Money, Value, and Evangelization

I have researched the relationship between faith and finance for many years (you can see a recent presentation on the topic here).  One of the points I make frequently when I discuss the subject of money is that it is a tool and that the tool is not the problem, it is how we use the tool, that can be problematic.

Jeffrey Arrowood, a few months back, posted an article on his site, newcatholicevangelization.com, that I think is worth reading.  Briefly his argument is that the Church should charge for adult education programming.  And as a marketer I will tell you his reasoning is sound.  People perceive more value for things that have a higher price tag.  If it costs a lot, it must be good.  If it is free, well you get what you pay for.

There are many reasons that parishes (and dioceses) may not charge for their adult ed programming.  Some of the reasons are better than others, but the reason that I sympathize with the most is tying the Church to money (and money making).  I think Mr. Arrowood’s response to this is accurate, but limited.  To this end, the fundamental point is that we must create and demonstrate value. This idea itself can be offensive to the faithful.  Value!?  We’re talking about eternal life!  What could be more valuable than that?!  You can’t put a price tag on that!

Think for a moment about the truly brilliant marketing campaign conducted by VISA… the “Priceless” campaign.  Their value proposition was that VISA allows you to buy the things necessary to do the things that create priceless memories.  The Church doesn’t offer eternal life, but access to it.  How a parish (or Diocese) provides access to the eternal is its value proposition.  Classic questions to determine a value proposition are:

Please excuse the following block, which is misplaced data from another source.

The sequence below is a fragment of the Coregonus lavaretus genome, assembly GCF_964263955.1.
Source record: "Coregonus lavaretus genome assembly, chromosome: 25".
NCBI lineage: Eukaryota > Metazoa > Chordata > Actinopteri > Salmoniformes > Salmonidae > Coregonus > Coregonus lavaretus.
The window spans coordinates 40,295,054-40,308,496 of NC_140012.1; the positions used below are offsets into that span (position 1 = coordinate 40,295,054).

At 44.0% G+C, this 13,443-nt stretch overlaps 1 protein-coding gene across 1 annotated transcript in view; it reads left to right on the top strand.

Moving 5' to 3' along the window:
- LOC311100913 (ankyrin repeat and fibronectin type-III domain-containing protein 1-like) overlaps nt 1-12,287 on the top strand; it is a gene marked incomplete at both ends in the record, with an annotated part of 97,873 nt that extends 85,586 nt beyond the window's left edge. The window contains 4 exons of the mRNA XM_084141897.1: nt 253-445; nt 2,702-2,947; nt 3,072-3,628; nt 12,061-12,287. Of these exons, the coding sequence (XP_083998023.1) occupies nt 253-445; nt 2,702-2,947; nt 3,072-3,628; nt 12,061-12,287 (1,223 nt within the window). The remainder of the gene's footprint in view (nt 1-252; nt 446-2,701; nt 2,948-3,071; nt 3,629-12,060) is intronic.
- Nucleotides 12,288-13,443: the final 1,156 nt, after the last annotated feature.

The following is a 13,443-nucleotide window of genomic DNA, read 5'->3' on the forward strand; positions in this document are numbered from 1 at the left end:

• What makes your product or service valuable?
  • What makes it better than your competitors’?
  • Why would a customer purchase it?
  • How does it benefit people?
  • What problem(s) does it solve?
  • What about your organization enhances your product or service?

If we are going to be serious about evangelizing, which is marketing the Church, we need to understand the value proposition in a way that we can articulate clearly.  Certainly one of the ways to communicate value is pricing, but there is more to it than that.

Evangelization = Marketing

Men Matter

It is ironic that today we have to make this reminder, but men matter.  A Pew Research study recently showed that men are significantly less likely to acknowledge a religious affiliation.  This and other findings in the report confirm what most of know intuitively just looking around the mass and it highlights that men matter to the future of the church.

Men don’t practice their faith, but they still have tremendous influence at home, right?  When I was a kid, I had an aunt who went to mass every weekend.  She brought the kids; my uncle stayed home.  When his son got to be about 12 years old, he “got to” stay home with Dad rather than go to church with Mom (and his older sister).  This doesn’t automatically translate to attendance and strong faith as an adult, but it can’t help.

We must do a much better job of understanding our audience.  A few months back, I mentioned the book Rebuilt, one of the major changes that parish leadership did is define a particular type of man as their principle “market niche” (they didn’t use that term, but that is what they meant in my language).  They recognized if they got Dad to church, they’d get families to church.  The Archdiocese of Cincinnati has recently launched an effort called Catholic Disciplemen.